Gordon Brown tells us he is the man able to pilot us through the financial crisis and the economic downturn. So what should he do?
1. Interest rates. The US slashed rates which ran at 5.25% through most of 2007, to only 2% today. In the UK Brown’s MPC (all his direct and indirect appointees) kept interest rates below 5% from 2nd August 2001 until 9 November 2006, in order to stoke up inflation, and have now held them above or at 5% ever since, to intensify the downturn. Will the PM sort out the MPC and try to make it counter cyclical instead of reinforcing the pain of the cycle?
2. The government deficit. Yesterday’s newspapers at last examine the huge drift in the deficit which readers of this blog will be acquainted with. Many now agree that this year could see an overshoot of at least £20 billion in borrowing. Some think next year will be far worse, and have gone further than me in forecasting up to £100 billion of deficit in 2008-9. Will Gordon Brown start to get a grip on the public finances, and reassure us convincingly that the deficit will not go up by these huge amounts?
3. Transparency. The PM urges the private sector to be more transparent. Will he at least adopt the same degree of transparency in compiling the government’s balance sheet as all large companies have to adopt by law? This would mean putting the pension liabilities and the off balance sheet borrowings onto the UK government balance sheet, revealing that we are around 3 times as much in debt as the official figures suggest. If he is right that confidence comes from transparency this will help!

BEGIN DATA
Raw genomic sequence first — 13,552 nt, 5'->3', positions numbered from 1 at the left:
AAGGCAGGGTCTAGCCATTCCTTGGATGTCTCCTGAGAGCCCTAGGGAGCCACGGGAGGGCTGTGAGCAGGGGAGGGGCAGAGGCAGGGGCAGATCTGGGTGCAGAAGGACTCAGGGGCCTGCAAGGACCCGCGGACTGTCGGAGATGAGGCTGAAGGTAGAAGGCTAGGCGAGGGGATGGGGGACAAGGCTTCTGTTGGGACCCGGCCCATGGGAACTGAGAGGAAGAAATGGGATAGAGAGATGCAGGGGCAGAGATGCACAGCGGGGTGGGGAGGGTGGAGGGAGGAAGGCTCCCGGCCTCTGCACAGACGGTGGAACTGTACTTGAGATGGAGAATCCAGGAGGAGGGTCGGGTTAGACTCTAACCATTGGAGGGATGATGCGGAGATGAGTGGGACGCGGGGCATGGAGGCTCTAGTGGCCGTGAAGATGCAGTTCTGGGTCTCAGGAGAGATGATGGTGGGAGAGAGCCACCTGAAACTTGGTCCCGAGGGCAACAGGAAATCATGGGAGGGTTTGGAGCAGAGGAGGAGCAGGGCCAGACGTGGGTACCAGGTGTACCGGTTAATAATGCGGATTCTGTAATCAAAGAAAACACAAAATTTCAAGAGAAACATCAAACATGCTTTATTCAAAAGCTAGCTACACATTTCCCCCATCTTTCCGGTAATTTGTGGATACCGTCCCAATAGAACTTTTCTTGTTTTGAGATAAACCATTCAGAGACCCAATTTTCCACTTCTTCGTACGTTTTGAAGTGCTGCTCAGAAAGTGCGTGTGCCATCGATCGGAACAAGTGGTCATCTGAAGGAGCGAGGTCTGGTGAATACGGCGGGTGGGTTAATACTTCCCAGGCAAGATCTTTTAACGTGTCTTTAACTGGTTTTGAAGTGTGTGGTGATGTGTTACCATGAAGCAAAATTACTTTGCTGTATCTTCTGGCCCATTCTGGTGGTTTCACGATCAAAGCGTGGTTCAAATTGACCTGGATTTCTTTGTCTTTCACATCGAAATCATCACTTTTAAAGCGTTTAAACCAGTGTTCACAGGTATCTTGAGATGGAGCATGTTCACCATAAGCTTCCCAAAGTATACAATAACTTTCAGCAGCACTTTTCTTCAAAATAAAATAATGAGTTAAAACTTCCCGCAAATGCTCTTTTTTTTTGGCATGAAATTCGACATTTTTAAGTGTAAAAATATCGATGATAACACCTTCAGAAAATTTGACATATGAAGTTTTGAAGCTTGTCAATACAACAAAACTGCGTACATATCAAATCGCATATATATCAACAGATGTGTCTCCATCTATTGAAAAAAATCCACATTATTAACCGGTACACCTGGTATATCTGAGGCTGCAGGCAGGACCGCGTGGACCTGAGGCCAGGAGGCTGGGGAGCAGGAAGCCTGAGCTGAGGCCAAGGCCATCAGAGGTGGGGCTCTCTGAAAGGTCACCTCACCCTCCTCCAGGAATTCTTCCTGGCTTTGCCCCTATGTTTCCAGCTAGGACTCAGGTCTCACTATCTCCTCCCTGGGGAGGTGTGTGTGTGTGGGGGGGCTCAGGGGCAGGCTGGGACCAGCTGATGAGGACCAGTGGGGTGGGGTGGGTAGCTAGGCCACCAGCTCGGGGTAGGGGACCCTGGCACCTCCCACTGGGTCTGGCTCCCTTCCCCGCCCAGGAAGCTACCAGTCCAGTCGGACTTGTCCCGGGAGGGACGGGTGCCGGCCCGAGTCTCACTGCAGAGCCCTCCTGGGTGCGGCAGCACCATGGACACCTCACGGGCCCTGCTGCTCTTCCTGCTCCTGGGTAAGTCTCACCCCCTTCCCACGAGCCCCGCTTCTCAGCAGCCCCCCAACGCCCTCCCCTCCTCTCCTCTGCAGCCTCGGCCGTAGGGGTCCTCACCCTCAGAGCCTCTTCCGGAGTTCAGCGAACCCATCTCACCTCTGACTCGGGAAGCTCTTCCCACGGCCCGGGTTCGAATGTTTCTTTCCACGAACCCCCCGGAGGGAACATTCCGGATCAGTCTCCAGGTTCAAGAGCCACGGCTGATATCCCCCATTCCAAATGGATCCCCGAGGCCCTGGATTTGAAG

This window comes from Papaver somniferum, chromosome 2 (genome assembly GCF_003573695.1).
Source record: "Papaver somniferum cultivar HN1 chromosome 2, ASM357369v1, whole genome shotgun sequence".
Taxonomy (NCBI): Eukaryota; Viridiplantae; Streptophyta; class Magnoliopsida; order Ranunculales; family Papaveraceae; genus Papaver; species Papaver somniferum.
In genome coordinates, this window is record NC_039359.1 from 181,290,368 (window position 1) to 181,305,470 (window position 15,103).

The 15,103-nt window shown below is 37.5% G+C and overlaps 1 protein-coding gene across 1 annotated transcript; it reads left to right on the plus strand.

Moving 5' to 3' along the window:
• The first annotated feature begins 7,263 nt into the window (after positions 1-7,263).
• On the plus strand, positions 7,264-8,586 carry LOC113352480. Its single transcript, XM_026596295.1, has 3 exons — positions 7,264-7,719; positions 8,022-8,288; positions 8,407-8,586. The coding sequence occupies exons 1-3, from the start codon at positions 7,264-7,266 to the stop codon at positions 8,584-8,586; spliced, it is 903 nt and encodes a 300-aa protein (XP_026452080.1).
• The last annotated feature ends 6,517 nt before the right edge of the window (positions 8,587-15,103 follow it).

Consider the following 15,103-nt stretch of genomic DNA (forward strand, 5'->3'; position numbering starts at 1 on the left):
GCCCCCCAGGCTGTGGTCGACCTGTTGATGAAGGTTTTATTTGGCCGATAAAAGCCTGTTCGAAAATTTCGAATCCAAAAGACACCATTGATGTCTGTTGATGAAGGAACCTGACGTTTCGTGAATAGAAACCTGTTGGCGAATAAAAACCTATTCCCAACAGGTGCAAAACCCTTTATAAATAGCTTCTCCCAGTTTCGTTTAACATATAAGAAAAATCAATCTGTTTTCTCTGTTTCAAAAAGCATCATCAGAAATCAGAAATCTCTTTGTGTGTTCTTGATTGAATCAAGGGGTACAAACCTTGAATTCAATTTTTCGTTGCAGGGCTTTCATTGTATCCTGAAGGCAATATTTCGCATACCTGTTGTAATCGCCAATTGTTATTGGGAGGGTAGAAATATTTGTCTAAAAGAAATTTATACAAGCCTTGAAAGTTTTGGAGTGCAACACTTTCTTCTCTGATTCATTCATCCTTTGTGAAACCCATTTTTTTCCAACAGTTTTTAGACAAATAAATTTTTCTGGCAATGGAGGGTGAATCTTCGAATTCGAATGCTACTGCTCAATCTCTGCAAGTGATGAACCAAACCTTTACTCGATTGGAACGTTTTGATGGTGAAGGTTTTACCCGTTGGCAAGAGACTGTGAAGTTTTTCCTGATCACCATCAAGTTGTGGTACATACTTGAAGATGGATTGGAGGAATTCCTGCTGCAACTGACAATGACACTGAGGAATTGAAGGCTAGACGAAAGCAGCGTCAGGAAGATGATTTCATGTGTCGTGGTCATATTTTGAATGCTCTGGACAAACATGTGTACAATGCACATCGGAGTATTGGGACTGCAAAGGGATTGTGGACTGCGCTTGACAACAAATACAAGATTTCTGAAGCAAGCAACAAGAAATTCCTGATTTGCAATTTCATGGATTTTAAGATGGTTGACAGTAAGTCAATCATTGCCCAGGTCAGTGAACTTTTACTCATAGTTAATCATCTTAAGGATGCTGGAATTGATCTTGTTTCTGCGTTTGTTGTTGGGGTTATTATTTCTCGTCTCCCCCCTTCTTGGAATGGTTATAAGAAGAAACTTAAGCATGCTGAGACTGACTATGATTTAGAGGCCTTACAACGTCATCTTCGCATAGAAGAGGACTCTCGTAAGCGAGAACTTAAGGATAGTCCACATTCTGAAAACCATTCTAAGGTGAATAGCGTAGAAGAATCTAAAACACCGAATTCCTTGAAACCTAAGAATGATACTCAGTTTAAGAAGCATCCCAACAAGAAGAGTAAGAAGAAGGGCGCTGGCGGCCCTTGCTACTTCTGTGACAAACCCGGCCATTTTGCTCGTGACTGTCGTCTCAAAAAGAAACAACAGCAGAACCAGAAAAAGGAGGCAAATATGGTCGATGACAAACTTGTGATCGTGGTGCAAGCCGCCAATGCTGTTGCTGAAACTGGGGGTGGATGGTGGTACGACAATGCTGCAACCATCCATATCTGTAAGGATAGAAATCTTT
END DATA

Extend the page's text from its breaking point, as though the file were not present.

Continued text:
4. Preventing another mortgage boom and bubble. Is he going to propose detailed regulation of individual mortgages, with the Regulator having a view on multiples of income and proportions of value? If so, how will he prevent banks and Building Societies issuing top up loans in addition, or sending the loan request offshore?
5. Tackling the bad debts in the system. Is he going to follow the US and offer to buy up poor performing loan packages to relieve the banks? If so, where will the money come from, and how will he price what he buys? If not, how will he respond to the US treasury Secretary’s request to other jurisdictions to follow his lead?
6. He tells us he has been presiding over markets which need to be cleaned. Will he specify in what way they are dirty and how he intends to clean them. Is he happy with current bonus payments in the banking sector? If not what can he do about it? Is he happy with Hedge Funds that follow short as well as long strategies, or is he going to ban them, forcing them all offshore? Is the ban on short selling financials just temporary, or does he wish to extend it?
7. Does he think recent large sums put into markets to improve liquidity have been well spent? Does he intend to offer more?
8. Will he give the powers back to the Bank of England that he stripped away in 1997, so they can do a better job of managing the money markets/? Does he agree the money markets have been mismanaged in recent years? Does he now regret how loose money policy was in 2004-6? Does he regret the change of inflation target he pushed through?
Some of you are bound to ask me again what I would do. I have set that out on many occasions as the crisis has unfolded. To summarise,today I would still cut interest rates, take action to curb wasteful and undesirable spending and to control public sector costs, give the powers back to the Bank of England, and ask them to keep markets more liquid. I would seek talks to ditch the current Basel II regulatory structure for banks, and seek to negotiate a regulatory framework that considered liquidity as well as capital adequacy, and which tried to be counter cyclical rather than pro cyclical. If we don’t do this we will just start another cycle in due course.